important note: i actually really liked the SATC book. much darker than the movie or tv show.
Ada, those SATC girls should totally go read some Judith Butler, and perhaps some Karl Marx. I mean, I like shoes as much as anyone–I used to work at fashion magazines!–but the movie is really a perfect example of what happens when feminism meets rampant capitalism.
And you are right, I feel like my life was filled with SATC types sometime in the early 2000s. I remember sitting in my office at Conde Nast with a publicist who was going to St. Barthes with her boyfriend for a long weekend. She told me that she had packed 12 bikinis—3 for each day—then leaned over my desk and half-whispered, “This better be the weekend he proposes.”
ada, i could not agree more with your assessment that 90swomen are strategic–sometimes in smarter ways, sometimes not. i also want to introduce you to “judy!” the 1992 zine about judith butler. according to barnard’s online zine library (put together by very cool zine librarian jenna freedman):
“Judy is a Judith Butler fanzine from 1992. The existence of a Judith Butler fanzine alone is enough to crack up anyone involved in women’s studies and zines. Dr. Butler’s response to the zine, made by a college undergrad, is documented in the zine and in Lingua Franca. There are also quizzes, letters, photos and paper dolls.”
A-MA-ZING. there is nothing more to say.
Judith Butler's kind of hot, right? And is it just me, or are she and Billy Bragg separated at birth?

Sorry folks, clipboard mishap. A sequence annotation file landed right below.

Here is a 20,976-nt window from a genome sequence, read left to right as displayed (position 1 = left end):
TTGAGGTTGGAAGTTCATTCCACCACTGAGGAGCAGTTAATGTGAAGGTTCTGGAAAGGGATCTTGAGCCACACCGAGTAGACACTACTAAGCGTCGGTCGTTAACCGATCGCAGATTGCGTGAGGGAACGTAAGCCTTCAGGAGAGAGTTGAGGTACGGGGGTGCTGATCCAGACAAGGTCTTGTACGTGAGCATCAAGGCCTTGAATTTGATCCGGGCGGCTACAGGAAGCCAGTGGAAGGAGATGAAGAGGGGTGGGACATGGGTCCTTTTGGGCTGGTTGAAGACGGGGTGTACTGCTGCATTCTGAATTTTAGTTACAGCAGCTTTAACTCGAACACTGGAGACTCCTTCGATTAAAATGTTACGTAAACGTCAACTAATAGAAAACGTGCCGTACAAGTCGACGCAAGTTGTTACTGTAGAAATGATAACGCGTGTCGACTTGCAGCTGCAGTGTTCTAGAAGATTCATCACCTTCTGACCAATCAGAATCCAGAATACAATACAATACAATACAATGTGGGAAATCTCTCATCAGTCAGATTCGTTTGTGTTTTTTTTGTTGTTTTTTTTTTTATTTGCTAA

First of all, Kara, I still crack up every time I think of you slipping the author of Gender Trouble into Teen Vogue.
I didn’t know very much about Judith Butler, so (thanks, internet!) I just watched this sort of great documentary about her.
In it, she says of her childhood: “I didn’t think of myself as smart. I thought of myself as strategic.”
And I think that’s what 90s women are: strategic, sometimes in a smart way and sometimes in a dumb one.
Remember in the 90s when it seemed like everyone could live a super boho life in Austin (which you did!) or Olympia, making zines and going to shows and working part-time at coffee shops?
Well, most 90swomen can’t afford to live the Slacker lifestyle now; they realized, eventually, that they needed higher-paying jobs. And they also realized that writing “slut” across their stomach like they did as students wouldn’t really work in an office environment; more likely they would have to deal with a boss like (a very nice) one of mine who said “I’m scared of you right now” when I told him I was a feminist.
But that doesn’t mean we gave up our politics.